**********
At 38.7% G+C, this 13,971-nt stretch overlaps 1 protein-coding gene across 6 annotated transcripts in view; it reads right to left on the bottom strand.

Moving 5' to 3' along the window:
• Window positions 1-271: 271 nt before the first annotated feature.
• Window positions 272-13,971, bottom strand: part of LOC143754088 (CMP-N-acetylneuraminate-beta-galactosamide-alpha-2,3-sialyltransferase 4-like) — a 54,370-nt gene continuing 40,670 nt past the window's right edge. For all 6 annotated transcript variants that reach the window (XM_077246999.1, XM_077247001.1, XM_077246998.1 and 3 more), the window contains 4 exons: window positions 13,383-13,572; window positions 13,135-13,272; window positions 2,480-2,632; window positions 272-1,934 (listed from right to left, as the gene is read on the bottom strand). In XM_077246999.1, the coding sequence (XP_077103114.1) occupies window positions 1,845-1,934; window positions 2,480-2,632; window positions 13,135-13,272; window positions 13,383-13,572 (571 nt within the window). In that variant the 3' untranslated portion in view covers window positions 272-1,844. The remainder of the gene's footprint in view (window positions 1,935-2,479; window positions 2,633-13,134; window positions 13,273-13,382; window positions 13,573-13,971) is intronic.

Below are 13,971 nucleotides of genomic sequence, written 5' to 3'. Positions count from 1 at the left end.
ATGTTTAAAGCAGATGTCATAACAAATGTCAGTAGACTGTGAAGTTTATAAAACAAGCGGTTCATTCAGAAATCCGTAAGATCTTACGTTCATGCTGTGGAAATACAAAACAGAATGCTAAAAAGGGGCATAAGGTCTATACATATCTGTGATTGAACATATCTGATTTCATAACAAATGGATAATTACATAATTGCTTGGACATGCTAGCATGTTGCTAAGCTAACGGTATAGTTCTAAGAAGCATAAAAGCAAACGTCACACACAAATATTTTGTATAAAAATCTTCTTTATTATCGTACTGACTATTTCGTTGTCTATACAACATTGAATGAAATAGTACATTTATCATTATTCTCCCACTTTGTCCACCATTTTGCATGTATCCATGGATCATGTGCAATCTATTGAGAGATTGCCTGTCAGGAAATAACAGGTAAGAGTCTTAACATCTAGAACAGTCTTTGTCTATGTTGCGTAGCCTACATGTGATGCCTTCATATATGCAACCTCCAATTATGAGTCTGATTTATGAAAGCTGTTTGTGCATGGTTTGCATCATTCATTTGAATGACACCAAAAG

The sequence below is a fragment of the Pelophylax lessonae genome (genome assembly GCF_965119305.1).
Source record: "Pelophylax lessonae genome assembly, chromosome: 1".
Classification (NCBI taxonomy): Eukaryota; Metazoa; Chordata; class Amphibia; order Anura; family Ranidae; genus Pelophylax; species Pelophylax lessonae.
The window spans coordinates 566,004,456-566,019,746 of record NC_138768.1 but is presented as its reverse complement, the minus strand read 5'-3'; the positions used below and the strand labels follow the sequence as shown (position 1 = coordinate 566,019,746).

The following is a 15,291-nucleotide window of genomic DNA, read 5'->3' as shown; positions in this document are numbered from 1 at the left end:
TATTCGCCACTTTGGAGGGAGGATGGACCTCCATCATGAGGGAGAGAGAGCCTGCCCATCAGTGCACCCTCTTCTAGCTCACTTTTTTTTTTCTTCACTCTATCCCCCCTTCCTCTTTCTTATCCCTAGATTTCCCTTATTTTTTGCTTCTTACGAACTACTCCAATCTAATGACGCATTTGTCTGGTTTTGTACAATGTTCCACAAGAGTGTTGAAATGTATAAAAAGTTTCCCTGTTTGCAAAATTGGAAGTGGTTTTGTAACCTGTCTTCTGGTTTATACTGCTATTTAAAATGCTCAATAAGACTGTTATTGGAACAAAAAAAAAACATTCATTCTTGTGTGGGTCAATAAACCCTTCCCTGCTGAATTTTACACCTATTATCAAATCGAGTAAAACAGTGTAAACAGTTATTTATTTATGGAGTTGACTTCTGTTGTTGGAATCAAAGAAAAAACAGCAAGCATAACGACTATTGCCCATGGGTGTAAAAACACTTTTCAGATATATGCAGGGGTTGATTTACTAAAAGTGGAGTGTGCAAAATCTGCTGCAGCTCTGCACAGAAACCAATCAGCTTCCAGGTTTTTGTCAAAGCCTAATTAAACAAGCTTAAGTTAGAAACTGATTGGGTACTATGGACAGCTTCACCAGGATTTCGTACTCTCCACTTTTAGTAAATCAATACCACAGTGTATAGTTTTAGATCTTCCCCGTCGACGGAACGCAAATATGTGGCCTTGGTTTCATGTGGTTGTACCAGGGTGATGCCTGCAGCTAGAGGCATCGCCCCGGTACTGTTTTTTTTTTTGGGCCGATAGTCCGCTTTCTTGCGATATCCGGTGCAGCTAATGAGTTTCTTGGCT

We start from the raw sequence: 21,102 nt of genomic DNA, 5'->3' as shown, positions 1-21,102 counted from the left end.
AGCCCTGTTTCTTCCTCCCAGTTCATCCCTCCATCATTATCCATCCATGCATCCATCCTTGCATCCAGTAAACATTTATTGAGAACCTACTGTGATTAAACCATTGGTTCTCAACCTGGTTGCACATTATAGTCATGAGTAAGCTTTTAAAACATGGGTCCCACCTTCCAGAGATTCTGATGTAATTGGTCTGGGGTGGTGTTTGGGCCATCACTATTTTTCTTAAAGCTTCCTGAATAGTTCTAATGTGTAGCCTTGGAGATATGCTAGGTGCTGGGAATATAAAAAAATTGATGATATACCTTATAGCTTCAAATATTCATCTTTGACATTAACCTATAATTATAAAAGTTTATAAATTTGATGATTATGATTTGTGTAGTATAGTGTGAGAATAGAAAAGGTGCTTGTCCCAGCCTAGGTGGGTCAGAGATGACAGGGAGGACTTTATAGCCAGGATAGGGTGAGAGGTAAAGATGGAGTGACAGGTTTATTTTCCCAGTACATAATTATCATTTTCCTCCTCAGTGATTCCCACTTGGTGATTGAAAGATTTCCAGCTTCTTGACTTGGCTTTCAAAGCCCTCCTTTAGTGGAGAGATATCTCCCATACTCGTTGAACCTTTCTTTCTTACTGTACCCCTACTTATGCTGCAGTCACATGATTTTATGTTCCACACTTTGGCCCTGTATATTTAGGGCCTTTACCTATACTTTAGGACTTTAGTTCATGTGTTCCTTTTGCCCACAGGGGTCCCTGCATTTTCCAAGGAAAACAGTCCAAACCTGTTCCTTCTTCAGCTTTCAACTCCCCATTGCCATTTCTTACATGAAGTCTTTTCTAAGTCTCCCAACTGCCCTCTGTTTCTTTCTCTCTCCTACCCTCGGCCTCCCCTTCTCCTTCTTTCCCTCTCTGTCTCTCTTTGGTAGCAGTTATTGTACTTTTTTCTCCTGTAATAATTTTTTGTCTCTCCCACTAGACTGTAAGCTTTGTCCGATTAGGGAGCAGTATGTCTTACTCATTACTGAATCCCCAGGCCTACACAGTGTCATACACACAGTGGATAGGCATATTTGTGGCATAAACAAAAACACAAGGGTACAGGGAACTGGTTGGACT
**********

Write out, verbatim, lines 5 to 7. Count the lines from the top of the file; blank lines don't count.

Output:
Below are 13,971 nucleotides of genomic sequence, written 5' to 3'. Positions count from 1 at the left end.
ATGTTTAAAGCAGATGTCATAACAAATGTCAGTAGACTGTGAAGTTTATAAAACAAGCGGTTCATTCAGAAATCCGTAAGATCTTACGTTCATGCTGTGGAAATACAAAACAGAATGCTAAAAAGGGGCATAAGGTCTATACATATCTGTGATTGAACATATCTGATTTCATAACAAATGGATAATTACATAATTGCTTGGACATGCTAGCATGTTGCTAAGCTAACGGTATAGTTCTAAGAAGCATAAAAGCAAACGTCACACACAAATATTTTGTATAAAAATCTTCTTTATTATCGTACTGACTATTTCGTTGTCTATACAACATTGAATGAAATAGTACATTTATCATTATTCTCCCACTTTGTCCACCATTTTGCATGTATCCATGGATCATGTGCAATCTATTGAGAGATTGCCTGTCAGGAAATAACAGGTAAGAGTCTTAACATCTAGAACAGTCTTTGTCTATGTTGCGTAGCCTACATGTGATGCCTTCATATATGCAACCTCCAATTATGAGTCTGATTTATGAAAGCTGTTTGTGCATGGTTTGCATCATTCATTTGAATGACACCAAAAG

The sequence below is a fragment of the Pelophylax lessonae genome (genome assembly GCF_965119305.1).